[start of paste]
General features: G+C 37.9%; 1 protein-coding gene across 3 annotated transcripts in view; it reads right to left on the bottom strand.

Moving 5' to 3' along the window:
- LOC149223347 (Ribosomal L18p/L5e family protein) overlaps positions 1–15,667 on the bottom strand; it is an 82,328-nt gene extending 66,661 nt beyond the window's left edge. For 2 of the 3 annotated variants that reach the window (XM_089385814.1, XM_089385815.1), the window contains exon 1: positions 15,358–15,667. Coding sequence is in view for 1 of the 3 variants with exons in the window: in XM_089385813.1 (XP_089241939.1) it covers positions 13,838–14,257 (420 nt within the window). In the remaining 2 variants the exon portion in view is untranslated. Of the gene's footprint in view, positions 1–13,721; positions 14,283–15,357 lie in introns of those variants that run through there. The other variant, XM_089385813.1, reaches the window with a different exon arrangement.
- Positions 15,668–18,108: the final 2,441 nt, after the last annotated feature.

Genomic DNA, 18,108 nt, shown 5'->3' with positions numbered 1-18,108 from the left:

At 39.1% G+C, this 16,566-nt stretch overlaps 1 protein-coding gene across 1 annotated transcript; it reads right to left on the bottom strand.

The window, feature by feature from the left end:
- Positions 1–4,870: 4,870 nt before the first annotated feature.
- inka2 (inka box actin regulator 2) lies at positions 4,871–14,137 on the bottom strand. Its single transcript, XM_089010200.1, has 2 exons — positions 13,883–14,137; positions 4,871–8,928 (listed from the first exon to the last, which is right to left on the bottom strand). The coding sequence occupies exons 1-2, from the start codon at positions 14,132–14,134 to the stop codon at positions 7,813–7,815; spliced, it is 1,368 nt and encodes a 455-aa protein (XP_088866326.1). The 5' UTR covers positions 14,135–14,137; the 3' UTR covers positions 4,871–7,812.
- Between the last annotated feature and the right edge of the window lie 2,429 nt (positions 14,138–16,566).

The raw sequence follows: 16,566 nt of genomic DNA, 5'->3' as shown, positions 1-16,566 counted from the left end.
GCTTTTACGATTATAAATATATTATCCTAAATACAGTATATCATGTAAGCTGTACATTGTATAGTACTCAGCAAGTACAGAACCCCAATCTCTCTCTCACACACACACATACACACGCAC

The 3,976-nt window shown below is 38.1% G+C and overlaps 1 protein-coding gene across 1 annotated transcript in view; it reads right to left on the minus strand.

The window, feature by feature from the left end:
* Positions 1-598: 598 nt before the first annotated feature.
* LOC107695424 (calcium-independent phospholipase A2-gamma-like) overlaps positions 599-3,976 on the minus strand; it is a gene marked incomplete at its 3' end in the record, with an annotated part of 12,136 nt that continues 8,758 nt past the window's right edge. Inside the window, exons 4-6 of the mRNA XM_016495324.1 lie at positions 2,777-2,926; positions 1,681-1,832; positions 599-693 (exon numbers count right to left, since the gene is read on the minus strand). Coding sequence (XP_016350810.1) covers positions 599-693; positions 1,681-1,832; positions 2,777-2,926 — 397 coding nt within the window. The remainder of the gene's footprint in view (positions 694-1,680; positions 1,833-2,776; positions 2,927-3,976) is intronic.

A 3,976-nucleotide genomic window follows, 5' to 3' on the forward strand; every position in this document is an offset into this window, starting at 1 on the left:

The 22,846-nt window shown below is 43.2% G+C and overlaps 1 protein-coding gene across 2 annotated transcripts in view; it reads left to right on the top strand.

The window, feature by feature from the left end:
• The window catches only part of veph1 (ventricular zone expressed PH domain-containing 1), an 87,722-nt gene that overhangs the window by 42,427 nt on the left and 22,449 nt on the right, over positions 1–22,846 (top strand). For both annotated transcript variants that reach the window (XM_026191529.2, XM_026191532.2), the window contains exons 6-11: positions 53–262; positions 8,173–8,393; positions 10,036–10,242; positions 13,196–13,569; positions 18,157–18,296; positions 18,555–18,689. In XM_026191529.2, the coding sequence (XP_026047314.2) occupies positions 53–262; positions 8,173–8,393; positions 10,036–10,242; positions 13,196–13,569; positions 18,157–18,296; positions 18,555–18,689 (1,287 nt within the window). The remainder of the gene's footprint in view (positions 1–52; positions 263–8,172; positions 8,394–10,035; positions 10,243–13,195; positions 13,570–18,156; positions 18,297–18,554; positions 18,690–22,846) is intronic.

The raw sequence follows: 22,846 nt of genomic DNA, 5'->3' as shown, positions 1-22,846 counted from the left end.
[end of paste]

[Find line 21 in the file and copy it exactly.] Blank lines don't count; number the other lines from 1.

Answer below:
The raw sequence follows: 22,846 nt of genomic DNA, 5'->3' as shown, positions 1-22,846 counted from the left end.